Rather than allow himself to become paralyzed, Sullenberger first practiced self-awareness: He acknowledged his natural emotional and physical reaction. Doing this allowed him to then exercise self-management (self-control): He then focused his thoughts on what he needed to do to save those on board.

“Was this difficult to do?” an interviewer once asked Sullenbrger.

“No,” Sully replied. “It just took some concentration.”

Likely you won’t need to make an immediate decision that will mean life or death for 150 people. But you will face your own “emergency landing” scenarios. And your ability to demonstrate self-awareness and self-management can work to your benefit. It may even prove life-saving.

How do you develop self-awareness and self-management?

It all comes down to preparation. Just as Captain Sullenberger and his crew were well prepared for potential disaster, you can practice the techniques needed to keep your emotions under control.

These include techniques like:

  • The rule of focus
  • The rule of first things first
  • The rule of critical thinking
  • The rule of awkward silence

So, remember: The next time you feel a wave of fear coming over your body, don’t panic. Instead, take a moment. Acknowledge your feelings. Accept the situation.

Then, focus.

Focus on the things you have control over (instead of wasting time thinking about the things you can’t control). Then, start moving forward.

Because it’s the ones who refuse to panic who end up saving the day.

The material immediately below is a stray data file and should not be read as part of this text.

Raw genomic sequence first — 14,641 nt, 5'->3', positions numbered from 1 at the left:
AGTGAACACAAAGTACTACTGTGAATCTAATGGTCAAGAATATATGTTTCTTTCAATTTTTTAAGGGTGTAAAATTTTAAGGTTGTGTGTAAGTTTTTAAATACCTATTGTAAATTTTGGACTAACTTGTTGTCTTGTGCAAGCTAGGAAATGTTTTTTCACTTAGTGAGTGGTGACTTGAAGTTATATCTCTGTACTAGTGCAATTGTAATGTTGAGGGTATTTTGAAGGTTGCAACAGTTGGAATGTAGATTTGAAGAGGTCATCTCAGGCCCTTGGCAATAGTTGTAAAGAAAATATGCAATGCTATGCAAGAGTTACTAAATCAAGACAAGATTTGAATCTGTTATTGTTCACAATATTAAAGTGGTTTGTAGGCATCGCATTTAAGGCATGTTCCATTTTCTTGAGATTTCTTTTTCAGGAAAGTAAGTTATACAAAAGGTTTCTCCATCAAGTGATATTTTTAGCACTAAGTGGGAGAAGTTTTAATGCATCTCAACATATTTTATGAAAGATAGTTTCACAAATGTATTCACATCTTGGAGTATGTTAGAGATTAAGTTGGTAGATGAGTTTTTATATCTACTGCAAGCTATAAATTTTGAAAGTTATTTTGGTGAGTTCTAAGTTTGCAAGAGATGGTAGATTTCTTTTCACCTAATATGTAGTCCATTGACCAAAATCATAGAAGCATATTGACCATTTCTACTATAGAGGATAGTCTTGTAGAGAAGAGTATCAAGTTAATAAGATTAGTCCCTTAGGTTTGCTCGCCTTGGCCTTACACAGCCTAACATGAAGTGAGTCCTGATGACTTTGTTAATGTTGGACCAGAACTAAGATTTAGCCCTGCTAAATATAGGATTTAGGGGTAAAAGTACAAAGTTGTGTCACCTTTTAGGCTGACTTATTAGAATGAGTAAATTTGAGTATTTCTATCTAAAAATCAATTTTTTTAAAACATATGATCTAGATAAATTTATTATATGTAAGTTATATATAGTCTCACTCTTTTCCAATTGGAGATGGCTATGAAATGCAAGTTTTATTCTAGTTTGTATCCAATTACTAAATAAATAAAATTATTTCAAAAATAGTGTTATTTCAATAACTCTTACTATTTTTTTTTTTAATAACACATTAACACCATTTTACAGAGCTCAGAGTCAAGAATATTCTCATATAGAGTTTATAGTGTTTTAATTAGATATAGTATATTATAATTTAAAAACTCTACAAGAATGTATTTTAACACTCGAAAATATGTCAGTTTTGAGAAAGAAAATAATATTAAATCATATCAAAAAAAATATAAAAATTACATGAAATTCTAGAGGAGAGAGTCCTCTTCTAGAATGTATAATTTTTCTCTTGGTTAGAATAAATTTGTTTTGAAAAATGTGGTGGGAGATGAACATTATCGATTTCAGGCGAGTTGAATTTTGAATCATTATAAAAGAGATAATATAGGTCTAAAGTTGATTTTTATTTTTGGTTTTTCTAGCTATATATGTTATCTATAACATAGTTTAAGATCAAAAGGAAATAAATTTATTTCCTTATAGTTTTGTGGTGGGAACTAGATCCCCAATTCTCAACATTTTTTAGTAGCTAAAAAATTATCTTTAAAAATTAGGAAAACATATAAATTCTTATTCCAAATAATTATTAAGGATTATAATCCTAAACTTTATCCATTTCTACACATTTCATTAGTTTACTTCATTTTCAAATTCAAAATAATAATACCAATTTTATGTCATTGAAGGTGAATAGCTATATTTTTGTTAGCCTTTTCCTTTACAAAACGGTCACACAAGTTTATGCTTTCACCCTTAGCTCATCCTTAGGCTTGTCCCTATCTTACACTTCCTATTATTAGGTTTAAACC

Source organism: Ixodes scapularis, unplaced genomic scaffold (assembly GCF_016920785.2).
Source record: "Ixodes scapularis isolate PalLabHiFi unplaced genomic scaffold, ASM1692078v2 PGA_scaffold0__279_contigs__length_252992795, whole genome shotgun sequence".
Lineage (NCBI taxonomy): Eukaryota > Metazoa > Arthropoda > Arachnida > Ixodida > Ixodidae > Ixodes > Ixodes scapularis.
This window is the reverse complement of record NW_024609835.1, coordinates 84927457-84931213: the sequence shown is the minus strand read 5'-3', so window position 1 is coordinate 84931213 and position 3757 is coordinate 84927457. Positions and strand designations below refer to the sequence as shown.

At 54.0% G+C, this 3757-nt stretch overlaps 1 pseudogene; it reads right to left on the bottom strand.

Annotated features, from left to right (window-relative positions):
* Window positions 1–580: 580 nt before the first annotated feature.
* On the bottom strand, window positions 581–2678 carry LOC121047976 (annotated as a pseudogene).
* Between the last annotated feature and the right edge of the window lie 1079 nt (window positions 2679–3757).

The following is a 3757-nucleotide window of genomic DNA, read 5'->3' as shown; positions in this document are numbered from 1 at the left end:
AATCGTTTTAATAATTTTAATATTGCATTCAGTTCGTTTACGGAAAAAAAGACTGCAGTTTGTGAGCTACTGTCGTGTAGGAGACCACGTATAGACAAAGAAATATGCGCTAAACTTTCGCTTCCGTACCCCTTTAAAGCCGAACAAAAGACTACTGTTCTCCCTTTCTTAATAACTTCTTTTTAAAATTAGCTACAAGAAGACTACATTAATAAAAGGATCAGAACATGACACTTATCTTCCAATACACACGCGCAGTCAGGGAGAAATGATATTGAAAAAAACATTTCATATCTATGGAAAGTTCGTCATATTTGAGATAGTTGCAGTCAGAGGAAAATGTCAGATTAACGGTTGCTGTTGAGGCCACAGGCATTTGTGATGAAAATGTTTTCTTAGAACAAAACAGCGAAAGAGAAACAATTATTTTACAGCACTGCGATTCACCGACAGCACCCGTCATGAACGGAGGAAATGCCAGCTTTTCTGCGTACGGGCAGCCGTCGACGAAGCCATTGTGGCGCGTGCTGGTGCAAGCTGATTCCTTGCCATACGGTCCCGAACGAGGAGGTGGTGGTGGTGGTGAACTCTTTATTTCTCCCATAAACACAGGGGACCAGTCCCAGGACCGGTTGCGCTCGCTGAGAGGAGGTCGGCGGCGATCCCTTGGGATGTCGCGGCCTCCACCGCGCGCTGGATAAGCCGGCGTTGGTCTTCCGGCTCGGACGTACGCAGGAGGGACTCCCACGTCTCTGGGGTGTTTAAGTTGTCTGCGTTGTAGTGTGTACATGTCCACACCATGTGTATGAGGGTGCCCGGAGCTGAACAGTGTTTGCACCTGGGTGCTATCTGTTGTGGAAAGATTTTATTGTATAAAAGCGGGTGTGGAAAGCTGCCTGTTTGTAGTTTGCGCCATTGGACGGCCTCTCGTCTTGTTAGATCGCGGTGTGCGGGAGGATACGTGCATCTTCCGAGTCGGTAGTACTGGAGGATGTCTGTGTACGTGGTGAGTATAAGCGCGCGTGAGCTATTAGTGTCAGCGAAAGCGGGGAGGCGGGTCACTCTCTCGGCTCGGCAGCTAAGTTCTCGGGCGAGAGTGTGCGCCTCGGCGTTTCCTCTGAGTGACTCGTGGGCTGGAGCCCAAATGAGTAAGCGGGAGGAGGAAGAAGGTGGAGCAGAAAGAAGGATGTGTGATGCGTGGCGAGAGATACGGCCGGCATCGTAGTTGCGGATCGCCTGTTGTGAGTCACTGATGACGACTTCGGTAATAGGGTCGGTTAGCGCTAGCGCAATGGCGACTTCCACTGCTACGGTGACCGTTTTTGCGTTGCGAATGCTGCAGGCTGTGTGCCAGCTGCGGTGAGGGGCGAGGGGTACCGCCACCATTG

A version of this article originally appeared on Inc.com.

Related articles

Get a quick glance of what our readers like the most

EQ Case Study: Director John M. Chu and Coldplay

EQ Case Study: US Airways Flight 1549

EQ Case Study: Taylor Swift

tom hanks

Tom Hanks Drops Some Wisdom About Emotional Intelligence

Female employees who make mistakes are scolded and shouted at by angry bosses or co-workers.

A Case Study in EQ & How to Get the Most out of Feedback

5 TED talks to boost EQ, Common communication mistakes, and lessons from Steve Jobs

Raise your EQ.
One week at a time.

Join a community of tens of thousands building their emotional intelligence with EQ Applied.

Join the weekly newsletter
You really make the concepts very easy to understand.
You’ve helped me in so many ways.
Really practical advice delivered in a simple form.
I feel like I just had a psychologist appointment. Thank you!
This is exactly what I needed at this point in my life.
Your EQ Rules of life have helped in more ways than I expected.
The language you chose to explain EQ was simple and clear, which made it understandable.
As a social worker I really found this to be helpful.
I have adult ADHD, so these tips are amazing for people like me, for time management.
I especially appreciate your heart centered approach.
I enjoy every lesson.
Really helpful advice & lovely writing style, not to mention perfect timing.
I truly look forward to each email.
The simplicity and reality of the rules fit in with any stage of life.
Loving your course. Wish I did this 30 years ago.
Your emails are on my "open first" list. Excellent advice and insights.
So inspiring, encouraging, and educational.
I think this lesson has definitely made me a better person today.
Truly life-changing!
Your emails are the basis for conversations I have with my son and nephew.
Thanks for being real, legit, and genuine. Rare qualities.
I absolutely love this.
Sometimes you are better than my therapist.